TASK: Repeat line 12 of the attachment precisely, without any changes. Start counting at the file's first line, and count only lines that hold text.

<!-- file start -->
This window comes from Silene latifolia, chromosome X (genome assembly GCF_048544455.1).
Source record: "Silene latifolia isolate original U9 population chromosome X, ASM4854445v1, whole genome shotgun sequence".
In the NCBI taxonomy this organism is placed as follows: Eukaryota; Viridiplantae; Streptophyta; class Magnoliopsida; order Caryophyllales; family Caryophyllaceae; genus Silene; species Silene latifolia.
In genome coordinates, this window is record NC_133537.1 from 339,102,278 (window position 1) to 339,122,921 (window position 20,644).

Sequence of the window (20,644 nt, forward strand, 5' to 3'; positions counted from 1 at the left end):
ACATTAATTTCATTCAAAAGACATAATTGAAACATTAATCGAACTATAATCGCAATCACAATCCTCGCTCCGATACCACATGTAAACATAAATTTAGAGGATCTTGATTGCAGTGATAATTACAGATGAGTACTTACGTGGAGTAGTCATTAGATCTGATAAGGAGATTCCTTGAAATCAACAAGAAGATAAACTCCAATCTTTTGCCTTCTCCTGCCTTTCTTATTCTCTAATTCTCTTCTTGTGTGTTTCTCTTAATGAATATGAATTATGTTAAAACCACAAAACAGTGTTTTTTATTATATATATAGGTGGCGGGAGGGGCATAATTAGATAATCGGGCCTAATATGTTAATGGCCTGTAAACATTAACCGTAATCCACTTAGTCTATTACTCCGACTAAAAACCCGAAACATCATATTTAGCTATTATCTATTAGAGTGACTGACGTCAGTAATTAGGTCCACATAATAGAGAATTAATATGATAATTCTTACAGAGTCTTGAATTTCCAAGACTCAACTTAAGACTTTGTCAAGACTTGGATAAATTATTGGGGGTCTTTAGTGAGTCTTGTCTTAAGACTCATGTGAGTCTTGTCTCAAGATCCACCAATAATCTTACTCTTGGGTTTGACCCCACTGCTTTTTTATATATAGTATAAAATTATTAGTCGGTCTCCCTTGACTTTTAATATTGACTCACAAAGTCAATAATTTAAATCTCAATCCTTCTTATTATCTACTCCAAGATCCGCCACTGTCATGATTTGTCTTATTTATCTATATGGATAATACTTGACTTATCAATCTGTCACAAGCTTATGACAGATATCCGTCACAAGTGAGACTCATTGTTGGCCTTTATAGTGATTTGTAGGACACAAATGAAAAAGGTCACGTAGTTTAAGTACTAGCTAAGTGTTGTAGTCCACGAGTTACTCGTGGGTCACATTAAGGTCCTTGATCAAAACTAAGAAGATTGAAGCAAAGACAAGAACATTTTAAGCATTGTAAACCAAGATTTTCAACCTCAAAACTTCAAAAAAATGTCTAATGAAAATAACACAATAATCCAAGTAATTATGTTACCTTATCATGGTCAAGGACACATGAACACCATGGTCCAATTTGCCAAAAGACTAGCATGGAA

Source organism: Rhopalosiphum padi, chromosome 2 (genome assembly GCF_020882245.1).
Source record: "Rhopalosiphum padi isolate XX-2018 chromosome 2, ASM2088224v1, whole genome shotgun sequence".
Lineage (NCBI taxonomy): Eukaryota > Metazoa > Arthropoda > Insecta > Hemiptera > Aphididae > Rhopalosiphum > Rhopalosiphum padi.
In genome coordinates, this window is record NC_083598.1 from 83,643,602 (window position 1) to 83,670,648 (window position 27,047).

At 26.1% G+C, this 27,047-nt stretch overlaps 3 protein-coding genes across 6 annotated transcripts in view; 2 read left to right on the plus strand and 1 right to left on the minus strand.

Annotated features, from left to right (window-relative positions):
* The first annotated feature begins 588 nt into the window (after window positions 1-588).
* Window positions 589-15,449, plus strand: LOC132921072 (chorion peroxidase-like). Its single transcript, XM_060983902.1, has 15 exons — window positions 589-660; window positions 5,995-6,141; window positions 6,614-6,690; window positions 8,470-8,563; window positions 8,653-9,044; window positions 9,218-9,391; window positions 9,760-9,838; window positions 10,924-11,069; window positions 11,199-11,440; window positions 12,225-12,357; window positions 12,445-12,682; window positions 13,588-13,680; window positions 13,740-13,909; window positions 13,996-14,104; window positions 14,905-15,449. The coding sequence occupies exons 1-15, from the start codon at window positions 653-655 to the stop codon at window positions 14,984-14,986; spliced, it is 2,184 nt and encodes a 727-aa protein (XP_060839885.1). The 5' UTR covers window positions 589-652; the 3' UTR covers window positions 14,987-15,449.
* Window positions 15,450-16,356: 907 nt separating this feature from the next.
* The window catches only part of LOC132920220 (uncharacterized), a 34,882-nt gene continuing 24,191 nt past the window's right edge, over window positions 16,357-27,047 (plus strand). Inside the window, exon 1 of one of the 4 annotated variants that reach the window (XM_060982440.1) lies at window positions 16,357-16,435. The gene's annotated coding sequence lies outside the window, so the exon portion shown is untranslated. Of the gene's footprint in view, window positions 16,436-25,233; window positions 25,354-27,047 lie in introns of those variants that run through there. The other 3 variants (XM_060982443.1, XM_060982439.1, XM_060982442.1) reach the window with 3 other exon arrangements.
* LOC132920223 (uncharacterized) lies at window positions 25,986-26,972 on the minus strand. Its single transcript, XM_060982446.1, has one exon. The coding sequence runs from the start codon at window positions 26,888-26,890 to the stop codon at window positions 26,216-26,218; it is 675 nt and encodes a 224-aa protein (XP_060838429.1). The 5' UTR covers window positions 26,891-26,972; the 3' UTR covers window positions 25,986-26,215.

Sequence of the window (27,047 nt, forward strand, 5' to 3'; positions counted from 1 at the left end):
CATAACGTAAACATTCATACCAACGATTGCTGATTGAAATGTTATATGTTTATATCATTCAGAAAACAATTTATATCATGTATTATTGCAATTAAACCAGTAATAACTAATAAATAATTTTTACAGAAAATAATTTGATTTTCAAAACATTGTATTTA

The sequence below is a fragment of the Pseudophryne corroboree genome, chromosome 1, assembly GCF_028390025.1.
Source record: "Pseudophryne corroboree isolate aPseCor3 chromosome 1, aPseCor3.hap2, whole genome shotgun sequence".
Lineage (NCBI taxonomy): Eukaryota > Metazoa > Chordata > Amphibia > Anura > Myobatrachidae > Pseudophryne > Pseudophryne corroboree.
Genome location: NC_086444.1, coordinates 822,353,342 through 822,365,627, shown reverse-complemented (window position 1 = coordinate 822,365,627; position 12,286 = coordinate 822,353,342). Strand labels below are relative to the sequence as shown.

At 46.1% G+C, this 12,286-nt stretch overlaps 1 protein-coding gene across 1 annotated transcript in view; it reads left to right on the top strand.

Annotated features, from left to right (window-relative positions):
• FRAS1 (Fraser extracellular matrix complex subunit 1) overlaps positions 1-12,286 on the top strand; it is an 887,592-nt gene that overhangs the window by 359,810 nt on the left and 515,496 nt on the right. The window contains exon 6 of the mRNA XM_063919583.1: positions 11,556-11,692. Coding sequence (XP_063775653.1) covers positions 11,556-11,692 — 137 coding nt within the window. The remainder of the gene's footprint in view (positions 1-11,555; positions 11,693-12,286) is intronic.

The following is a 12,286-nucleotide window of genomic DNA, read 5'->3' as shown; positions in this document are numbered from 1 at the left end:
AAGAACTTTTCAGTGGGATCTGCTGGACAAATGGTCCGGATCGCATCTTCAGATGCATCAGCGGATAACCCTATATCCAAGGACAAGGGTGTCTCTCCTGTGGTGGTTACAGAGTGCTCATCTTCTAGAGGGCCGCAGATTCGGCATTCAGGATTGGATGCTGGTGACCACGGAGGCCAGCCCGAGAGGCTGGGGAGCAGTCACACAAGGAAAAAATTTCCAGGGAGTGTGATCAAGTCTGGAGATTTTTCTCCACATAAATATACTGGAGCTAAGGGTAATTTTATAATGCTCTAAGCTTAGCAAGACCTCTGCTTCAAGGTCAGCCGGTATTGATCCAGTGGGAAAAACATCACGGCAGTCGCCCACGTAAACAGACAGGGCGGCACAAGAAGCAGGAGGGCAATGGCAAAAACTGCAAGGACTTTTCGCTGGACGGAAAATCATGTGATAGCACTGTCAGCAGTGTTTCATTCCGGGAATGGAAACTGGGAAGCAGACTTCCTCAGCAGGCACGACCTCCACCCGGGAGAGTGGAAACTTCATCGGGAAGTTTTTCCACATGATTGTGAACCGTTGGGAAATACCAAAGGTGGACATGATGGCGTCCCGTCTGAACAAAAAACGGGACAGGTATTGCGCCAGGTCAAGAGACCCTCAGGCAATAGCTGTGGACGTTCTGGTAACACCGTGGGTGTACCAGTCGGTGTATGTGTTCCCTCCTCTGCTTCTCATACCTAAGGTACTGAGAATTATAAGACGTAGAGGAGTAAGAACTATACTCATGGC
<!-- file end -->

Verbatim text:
Annotated features, from left to right (window-relative positions):